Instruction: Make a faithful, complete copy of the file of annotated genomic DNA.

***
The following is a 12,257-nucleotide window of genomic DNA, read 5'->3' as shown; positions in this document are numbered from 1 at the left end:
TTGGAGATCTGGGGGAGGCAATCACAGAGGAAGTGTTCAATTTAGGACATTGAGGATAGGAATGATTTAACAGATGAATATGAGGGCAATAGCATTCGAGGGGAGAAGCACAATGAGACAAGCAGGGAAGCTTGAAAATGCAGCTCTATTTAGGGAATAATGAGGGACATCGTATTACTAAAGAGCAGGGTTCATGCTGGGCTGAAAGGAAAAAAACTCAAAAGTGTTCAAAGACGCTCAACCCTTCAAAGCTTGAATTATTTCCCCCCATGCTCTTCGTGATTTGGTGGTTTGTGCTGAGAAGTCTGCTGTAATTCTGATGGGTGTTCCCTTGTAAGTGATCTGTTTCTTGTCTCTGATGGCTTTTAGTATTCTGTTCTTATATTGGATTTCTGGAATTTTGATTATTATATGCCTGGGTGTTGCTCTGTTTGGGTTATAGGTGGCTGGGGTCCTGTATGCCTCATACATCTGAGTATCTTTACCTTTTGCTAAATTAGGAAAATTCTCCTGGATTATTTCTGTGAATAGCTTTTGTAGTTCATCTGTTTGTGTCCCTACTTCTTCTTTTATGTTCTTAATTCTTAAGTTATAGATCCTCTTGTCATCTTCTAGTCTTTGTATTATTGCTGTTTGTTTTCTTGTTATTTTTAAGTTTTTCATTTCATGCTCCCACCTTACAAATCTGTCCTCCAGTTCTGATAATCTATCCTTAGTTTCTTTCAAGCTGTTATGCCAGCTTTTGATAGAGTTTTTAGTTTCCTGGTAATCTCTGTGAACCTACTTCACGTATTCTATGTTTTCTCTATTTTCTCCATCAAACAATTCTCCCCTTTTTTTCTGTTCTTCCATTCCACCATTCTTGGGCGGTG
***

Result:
The following is a 12,257-nucleotide window of genomic DNA, read 5'->3' as shown; positions in this document are numbered from 1 at the left end:
TTGGAGATCTGGGGGAGGCAATCACAGAGGAAGTGTTCAATTTAGGACATTGAGGATAGGAATGATTTAACAGATGAATATGAGGGCAATAGCATTCGAGGGGAGAAGCACAATGAGACAAGCAGGGAAGCTTGAAAATGCAGCTCTATTTAGGGAATAATGAGGGACATCGTATTACTAAAGAGCAGGGTTCATGCTGGGCTGAAAGGAAAAAAACTCAAAAGTGTTCAAAGACGCTCAACCCTTCAAAGCTTGAATTATTTCCCCCCATGCTCTTCGTGATTTGGTGGTTTGTGCTGAGAAGTCTGCTGTAATTCTGATGGGTGTTCCCTTGTAAGTGATCTGTTTCTTGTCTCTGATGGCTTTTAGTATTCTGTTCTTATATTGGATTTCTGGAATTTTGATTATTATATGCCTGGGTGTTGCTCTGTTTGGGTTATAGGTGGCTGGGGTCCTGTATGCCTCATACATCTGAGTATCTTTACCTTTTGCTAAATTAGGAAAATTCTCCTGGATTATTTCTGTGAATAGCTTTTGTAGTTCATCTGTTTGTGTCCCTACTTCTTCTTTTATGTTCTTAATTCTTAAGTTATAGATCCTCTTGTCATCTTCTAGTCTTTGTATTATTGCTGTTTGTTTTCTTGTTATTTTTAAGTTTTTCATTTCATGCTCCCACCTTACAAATCTGTCCTCCAGTTCTGATAATCTATCCTTAGTTTCTTTCAAGCTGTTATGCCAGCTTTTGATAGAGTTTTTAGTTTCCTGGTAATCTCTGTGAACCTACTTCACGTATTCTATGTTTTCTCTATTTTCTCCATCAAACAATTCTCCCCTTTTTTTCTGTTCTTCCATTCCACCATTCTTGGGCGGTG